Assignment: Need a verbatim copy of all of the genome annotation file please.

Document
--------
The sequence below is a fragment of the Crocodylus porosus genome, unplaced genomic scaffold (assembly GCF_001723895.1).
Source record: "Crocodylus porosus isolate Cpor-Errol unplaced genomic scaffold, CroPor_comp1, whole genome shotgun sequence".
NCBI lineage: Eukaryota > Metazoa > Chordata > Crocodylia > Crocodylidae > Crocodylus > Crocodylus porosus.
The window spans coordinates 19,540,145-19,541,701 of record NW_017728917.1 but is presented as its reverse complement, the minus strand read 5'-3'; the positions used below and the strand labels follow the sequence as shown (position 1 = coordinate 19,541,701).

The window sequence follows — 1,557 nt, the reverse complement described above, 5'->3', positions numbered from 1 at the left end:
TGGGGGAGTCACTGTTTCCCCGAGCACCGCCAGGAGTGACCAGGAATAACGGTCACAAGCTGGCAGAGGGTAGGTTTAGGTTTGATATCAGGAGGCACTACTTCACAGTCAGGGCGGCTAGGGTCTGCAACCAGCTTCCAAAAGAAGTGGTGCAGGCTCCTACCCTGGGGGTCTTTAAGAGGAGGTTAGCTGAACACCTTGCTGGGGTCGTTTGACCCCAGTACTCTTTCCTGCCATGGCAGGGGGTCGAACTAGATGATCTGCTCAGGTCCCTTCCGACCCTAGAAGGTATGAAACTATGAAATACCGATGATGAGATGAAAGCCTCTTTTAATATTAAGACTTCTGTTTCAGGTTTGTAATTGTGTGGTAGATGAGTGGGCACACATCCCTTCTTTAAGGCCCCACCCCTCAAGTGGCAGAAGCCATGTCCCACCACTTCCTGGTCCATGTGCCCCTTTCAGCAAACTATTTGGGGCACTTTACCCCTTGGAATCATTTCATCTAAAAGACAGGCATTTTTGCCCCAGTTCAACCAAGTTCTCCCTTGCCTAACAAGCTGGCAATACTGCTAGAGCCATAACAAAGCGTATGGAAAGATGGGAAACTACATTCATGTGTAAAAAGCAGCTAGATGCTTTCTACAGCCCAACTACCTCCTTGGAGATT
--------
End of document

The sequence below is a fragment of the Crocodylus porosus genome, unplaced genomic scaffold (assembly GCF_001723895.1).
Source record: "Crocodylus porosus isolate Cpor-Errol unplaced genomic scaffold, CroPor_comp1, whole genome shotgun sequence".
NCBI lineage: Eukaryota > Metazoa > Chordata > Crocodylia > Crocodylidae > Crocodylus > Crocodylus porosus.
The window spans coordinates 19,540,145-19,541,701 of record NW_017728917.1 but is presented as its reverse complement, the minus strand read 5'-3'; the positions used below and the strand labels follow the sequence as shown (position 1 = coordinate 19,541,701).

The window sequence follows — 1,557 nt, the reverse complement described above, 5'->3', positions numbered from 1 at the left end:
TGGGGGAGTCACTGTTTCCCCGAGCACCGCCAGGAGTGACCAGGAATAACGGTCACAAGCTGGCAGAGGGTAGGTTTAGGTTTGATATCAGGAGGCACTACTTCACAGTCAGGGCGGCTAGGGTCTGCAACCAGCTTCCAAAAGAAGTGGTGCAGGCTCCTACCCTGGGGGTCTTTAAGAGGAGGTTAGCTGAACACCTTGCTGGGGTCGTTTGACCCCAGTACTCTTTCCTGCCATGGCAGGGGGTCGAACTAGATGATCTGCTCAGGTCCCTTCCGACCCTAGAAGGTATGAAACTATGAAATACCGATGATGAGATGAAAGCCTCTTTTAATATTAAGACTTCTGTTTCAGGTTTGTAATTGTGTGGTAGATGAGTGGGCACACATCCCTTCTTTAAGGCCCCACCCCTCAAGTGGCAGAAGCCATGTCCCACCACTTCCTGGTCCATGTGCCCCTTTCAGCAAACTATTTGGGGCACTTTACCCCTTGGAATCATTTCATCTAAAAGACAGGCATTTTTGCCCCAGTTCAACCAAGTTCTCCCTTGCCTAACAAGCTGGCAATACTGCTAGAGCCATAACAAAGCGTATGGAAAGATGGGAAACTACATTCATGTGTAAAAAGCAGCTAGATGCTTTCTACAGCCCAACTACCTCCTTGGAGATT